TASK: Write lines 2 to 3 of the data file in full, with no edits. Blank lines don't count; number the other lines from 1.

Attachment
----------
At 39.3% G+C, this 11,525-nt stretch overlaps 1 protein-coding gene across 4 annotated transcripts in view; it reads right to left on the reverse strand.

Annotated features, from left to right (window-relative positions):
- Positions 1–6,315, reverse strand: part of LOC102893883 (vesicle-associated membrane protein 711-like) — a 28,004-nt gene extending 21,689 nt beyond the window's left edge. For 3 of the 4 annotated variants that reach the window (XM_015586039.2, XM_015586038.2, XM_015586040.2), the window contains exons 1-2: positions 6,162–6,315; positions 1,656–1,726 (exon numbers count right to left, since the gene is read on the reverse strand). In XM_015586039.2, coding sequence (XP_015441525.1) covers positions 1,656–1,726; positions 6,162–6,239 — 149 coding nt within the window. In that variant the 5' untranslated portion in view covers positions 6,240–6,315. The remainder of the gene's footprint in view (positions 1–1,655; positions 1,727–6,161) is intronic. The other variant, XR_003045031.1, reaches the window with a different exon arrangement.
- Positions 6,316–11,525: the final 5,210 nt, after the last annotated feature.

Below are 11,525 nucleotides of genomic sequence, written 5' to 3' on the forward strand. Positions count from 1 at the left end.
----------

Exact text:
Annotated features, from left to right (window-relative positions):
- Positions 1–6,315, reverse strand: part of LOC102893883 (vesicle-associated membrane protein 711-like) — a 28,004-nt gene extending 21,689 nt beyond the window's left edge. For 3 of the 4 annotated variants that reach the window (XM_015586039.2, XM_015586038.2, XM_015586040.2), the window contains exons 1-2: positions 6,162–6,315; positions 1,656–1,726 (exon numbers count right to left, since the gene is read on the reverse strand). In XM_015586039.2, coding sequence (XP_015441525.1) covers positions 1,656–1,726; positions 6,162–6,239 — 149 coding nt within the window. In that variant the 5' untranslated portion in view covers positions 6,240–6,315. The remainder of the gene's footprint in view (positions 1–1,655; positions 1,727–6,161) is intronic. The other variant, XR_003045031.1, reaches the window with a different exon arrangement.